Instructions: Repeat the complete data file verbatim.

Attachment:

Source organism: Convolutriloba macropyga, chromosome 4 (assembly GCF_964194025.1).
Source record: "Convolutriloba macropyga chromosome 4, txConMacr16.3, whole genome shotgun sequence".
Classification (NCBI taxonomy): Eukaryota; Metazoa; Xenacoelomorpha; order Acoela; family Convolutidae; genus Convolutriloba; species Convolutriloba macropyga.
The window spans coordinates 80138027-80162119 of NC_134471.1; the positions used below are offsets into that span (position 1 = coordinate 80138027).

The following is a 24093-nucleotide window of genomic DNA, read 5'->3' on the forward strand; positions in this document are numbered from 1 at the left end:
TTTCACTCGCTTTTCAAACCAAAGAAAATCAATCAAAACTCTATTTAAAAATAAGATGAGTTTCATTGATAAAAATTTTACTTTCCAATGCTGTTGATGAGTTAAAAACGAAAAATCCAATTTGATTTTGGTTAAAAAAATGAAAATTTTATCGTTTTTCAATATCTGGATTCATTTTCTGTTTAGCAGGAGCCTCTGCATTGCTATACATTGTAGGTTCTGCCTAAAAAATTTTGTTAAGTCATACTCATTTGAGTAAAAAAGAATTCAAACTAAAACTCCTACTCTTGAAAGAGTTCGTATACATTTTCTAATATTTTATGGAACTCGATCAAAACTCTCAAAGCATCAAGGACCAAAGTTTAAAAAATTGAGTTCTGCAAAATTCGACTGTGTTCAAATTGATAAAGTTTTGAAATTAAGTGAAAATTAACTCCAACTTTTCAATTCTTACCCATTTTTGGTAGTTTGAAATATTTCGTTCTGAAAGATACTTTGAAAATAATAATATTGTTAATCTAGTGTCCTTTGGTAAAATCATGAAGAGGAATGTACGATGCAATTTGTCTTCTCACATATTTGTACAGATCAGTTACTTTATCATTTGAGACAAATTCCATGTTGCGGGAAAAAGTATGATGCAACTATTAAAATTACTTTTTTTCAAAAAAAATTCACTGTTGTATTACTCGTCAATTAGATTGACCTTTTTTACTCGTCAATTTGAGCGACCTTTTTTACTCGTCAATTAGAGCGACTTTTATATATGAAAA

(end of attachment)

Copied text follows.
Source organism: Convolutriloba macropyga, chromosome 4 (assembly GCF_964194025.1).
Source record: "Convolutriloba macropyga chromosome 4, txConMacr16.3, whole genome shotgun sequence".
Classification (NCBI taxonomy): Eukaryota; Metazoa; Xenacoelomorpha; order Acoela; family Convolutidae; genus Convolutriloba; species Convolutriloba macropyga.
The window spans coordinates 80138027-80162119 of NC_134471.1; the positions used below are offsets into that span (position 1 = coordinate 80138027).

The following is a 24093-nucleotide window of genomic DNA, read 5'->3' on the forward strand; positions in this document are numbered from 1 at the left end:
TTTCACTCGCTTTTCAAACCAAAGAAAATCAATCAAAACTCTATTTAAAAATAAGATGAGTTTCATTGATAAAAATTTTACTTTCCAATGCTGTTGATGAGTTAAAAACGAAAAATCCAATTTGATTTTGGTTAAAAAAATGAAAATTTTATCGTTTTTCAATATCTGGATTCATTTTCTGTTTAGCAGGAGCCTCTGCATTGCTATACATTGTAGGTTCTGCCTAAAAAATTTTGTTAAGTCATACTCATTTGAGTAAAAAAGAATTCAAACTAAAACTCCTACTCTTGAAAGAGTTCGTATACATTTTCTAATATTTTATGGAACTCGATCAAAACTCTCAAAGCATCAAGGACCAAAGTTTAAAAAATTGAGTTCTGCAAAATTCGACTGTGTTCAAATTGATAAAGTTTTGAAATTAAGTGAAAATTAACTCCAACTTTTCAATTCTTACCCATTTTTGGTAGTTTGAAATATTTCGTTCTGAAAGATACTTTGAAAATAATAATATTGTTAATCTAGTGTCCTTTGGTAAAATCATGAAGAGGAATGTACGATGCAATTTGTCTTCTCACATATTTGTACAGATCAGTTACTTTATCATTTGAGACAAATTCCATGTTGCGGGAAAAAGTATGATGCAACTATTAAAATTACTTTTTTTCAAAAAAAATTCACTGTTGTATTACTCGTCAATTAGATTGACCTTTTTTACTCGTCAATTTGAGCGACCTTTTTTACTCGTCAATTAGAGCGACTTTTATATATGAAAA